Screen-printing is a stencil process. A fine mesh of material is stretched tight on a frame; originally this material was silk hence the word ‘silkscreen’ however polyester is now used instead. Areas of the mesh are blocked with a stencil, and then a squeegee is used to pull ink through the unblocked areas. Stencils are often created now using a light-sensitive screen- coating known as ‘photo-emulsion’. Images drawn onto acetate can then be transferred onto the screen by exposing the emulsion and artwork to UV light. Screen-printing can be used from simple one colour to complex multi-colour imprints. This method will be used to personalise items flat items such as conference folders, bags, t-shirts, rulers, coasters, stickers and mouse mats.
Pad / Tampo Printing
The image to be printed is created on a printing plate, normally produced by chemical etching. The plate is generally steel or a nylon polymer material. The plate is covered with a thin layer of solvent-based ink by using a squeegee mechanism (doctor blade), similar to that used in screen-printing, the ink remains in the areas where the image has been etched out. The solvent evaporates and the top surface of the ink becomes tacky. The method of transferring the ink onto the product to be printed is by means of a silicon rubber pad. This pad is pressed down onto the printing plate and the tacky ink sticks onto the silicon pad. The pad is then moved over and pressed down on the area to be printed. The solvent continues to evaporate from the outer surface of the ink and also becomes tacky, as it is pressed down the ink attaches itself to the surface of the product. As the pad lifts away from the surface the squeegee again recharges the plate with ink and the process is repeated. This process is used to print items that do not necessarily have a perfectly flat surface or have a small print area with obstructions close to the print area. It can be used for simple 1 colour prints or complex multi-colour prints. Suitable product examples for pad printing would be torches, calculators, golf tees and balls, clocks, pen clips, cameras, penknives and computer mice.
There are various forms of transfers generally produced by either screen-print, digital or conventional offset litho printing onto a release paper. The images are then applied to the product using a ‘heated press’. This method of printing is particularly suitable for multi colour prints on textile products and garments.
Diamond Drag Engraving
The drag diamond tool has a conical natural diamond bonded into a stainless steel shank. It has no cutting facets so depth is dependent on engraving pressure. Generally used without a motor the drag diamond cuts a bright groove into any metal item. In order to give a ‘fill’ effect the grooves have to be made with a left-to-right and right-to-left motion producing a cross-hatched pattern.
This method is used to personalise glassware. A stencil is made of the logo design from either a paper or plastic material. This is then taped onto the glassware to be engraved and all areas other than the stencil cut-out are covered. The item placed into the sandblasting chamber. The sandblasting removes a very small amount of the glass surface and produces a frosted finish.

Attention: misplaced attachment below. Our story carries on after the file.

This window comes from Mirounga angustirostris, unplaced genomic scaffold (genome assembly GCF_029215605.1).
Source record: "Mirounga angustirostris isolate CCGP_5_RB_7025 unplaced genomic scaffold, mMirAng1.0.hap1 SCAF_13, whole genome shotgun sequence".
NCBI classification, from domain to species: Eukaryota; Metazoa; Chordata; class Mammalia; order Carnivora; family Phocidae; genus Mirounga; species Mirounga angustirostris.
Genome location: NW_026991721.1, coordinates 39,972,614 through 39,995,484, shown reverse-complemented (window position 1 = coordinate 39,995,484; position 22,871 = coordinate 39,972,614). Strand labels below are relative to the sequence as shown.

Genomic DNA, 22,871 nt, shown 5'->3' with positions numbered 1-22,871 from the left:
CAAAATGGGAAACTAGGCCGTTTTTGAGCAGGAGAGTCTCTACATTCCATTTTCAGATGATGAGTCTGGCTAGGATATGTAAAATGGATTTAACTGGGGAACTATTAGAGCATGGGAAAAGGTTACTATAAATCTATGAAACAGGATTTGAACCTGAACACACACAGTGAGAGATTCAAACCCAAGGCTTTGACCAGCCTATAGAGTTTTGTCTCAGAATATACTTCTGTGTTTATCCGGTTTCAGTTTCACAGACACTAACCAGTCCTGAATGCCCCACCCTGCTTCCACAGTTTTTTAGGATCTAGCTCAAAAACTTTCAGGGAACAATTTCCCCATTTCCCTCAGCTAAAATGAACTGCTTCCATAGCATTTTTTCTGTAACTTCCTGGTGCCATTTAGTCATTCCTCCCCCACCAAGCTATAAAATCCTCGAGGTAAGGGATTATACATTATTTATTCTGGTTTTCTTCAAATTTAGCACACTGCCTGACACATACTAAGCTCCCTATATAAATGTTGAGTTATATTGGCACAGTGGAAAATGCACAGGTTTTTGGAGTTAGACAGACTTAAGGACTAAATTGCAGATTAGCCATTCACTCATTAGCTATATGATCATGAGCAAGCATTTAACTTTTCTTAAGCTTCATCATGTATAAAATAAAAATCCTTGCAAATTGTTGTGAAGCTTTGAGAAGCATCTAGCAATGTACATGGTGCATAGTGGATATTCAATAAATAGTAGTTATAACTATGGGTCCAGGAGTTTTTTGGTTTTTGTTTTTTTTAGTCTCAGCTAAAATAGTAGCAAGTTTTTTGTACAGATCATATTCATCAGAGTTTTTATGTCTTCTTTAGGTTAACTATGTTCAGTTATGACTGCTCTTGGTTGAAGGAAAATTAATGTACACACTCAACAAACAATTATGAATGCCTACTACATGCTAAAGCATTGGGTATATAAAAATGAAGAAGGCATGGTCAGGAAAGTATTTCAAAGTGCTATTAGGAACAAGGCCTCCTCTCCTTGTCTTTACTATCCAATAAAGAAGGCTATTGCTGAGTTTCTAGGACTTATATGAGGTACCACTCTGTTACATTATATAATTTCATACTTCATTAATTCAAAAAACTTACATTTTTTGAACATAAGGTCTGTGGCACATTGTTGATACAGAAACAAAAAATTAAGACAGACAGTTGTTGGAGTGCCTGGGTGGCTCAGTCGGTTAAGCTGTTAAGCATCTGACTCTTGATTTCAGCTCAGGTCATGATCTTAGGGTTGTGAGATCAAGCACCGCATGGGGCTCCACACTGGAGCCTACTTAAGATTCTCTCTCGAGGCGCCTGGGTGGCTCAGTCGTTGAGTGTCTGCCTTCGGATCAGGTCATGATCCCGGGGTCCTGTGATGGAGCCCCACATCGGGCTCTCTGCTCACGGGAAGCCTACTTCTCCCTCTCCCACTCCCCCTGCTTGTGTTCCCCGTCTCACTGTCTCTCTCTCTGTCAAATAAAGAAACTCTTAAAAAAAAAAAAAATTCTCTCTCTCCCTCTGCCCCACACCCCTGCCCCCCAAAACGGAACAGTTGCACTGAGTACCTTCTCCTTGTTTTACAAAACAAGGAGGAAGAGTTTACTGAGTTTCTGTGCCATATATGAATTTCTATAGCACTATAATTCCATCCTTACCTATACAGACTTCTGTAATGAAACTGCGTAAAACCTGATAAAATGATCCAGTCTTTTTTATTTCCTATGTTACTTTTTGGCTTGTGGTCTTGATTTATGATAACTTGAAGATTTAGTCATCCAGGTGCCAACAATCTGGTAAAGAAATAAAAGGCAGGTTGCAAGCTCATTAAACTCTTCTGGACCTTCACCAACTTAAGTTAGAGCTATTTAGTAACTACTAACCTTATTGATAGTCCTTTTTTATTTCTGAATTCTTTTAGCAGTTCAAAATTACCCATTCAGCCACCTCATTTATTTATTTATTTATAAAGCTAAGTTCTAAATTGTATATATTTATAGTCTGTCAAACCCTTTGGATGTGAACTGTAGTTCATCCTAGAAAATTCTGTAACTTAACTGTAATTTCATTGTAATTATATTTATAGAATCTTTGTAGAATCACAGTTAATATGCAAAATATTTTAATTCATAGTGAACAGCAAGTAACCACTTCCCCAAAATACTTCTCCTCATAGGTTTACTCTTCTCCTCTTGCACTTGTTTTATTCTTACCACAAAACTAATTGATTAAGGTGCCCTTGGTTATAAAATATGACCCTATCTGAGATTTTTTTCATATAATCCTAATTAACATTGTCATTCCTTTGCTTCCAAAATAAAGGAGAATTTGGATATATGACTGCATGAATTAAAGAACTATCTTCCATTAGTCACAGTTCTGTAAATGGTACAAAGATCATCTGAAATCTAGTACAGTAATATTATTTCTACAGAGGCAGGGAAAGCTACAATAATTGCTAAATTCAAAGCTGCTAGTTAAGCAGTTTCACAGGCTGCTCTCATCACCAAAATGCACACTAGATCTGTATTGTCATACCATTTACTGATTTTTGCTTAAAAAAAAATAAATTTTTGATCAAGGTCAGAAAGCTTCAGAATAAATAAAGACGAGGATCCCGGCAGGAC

‘Light Amplification by Stimulated Emission of Radiation’ A powerful radiation light is used to permanently disturb the surface of a product giving a contrast on the coating. There are many different types of laser. Unlike ‘diamond drag’ engraving a laser can produce a continuous fill area instead of a ‘V’ shaped groove, similar to acid etching. CO2 laser – The CO2 gas generates the power for ‘cutting’. This method is used on wood, metal, glass, acrylic and some plastics. YAG laser – in this process the frequency and light power is adjusted to produce different effects on the substrate.
Inverted Glass Engraving
Glass is crushed to produce a fine powder, this powder forms the material to make the logo decals. The decals are then applied to the glassware individually by hand. The glass product is then put into a kiln and fired again at high temperature which melts the glass decal onto the surface forming a permanent white opaque image. We used this method to personalise glass objects. It produces a very similar effect to standard glass engraving but is slightly raised. This is the same process that is used to decorate PYREX glass dishes.
This method is used to personalise textile items such as polo shirts, caps, bags, socks, scarves, towels and handkerchiefs. Your logo design is scanned and /or redrawn and converted into a digital stitch file. The file is loaded via diskette or other media onto the computer controlled embroidery machine. This machine usually has between 2 and 15 heads or stations. Rigid frames are clamped onto the garments and these are fixed into position under each head of the machine. Each head has multiple threads on it. The machine runs the stitch file program and selects each thread colour in turn to embroider onto the garment.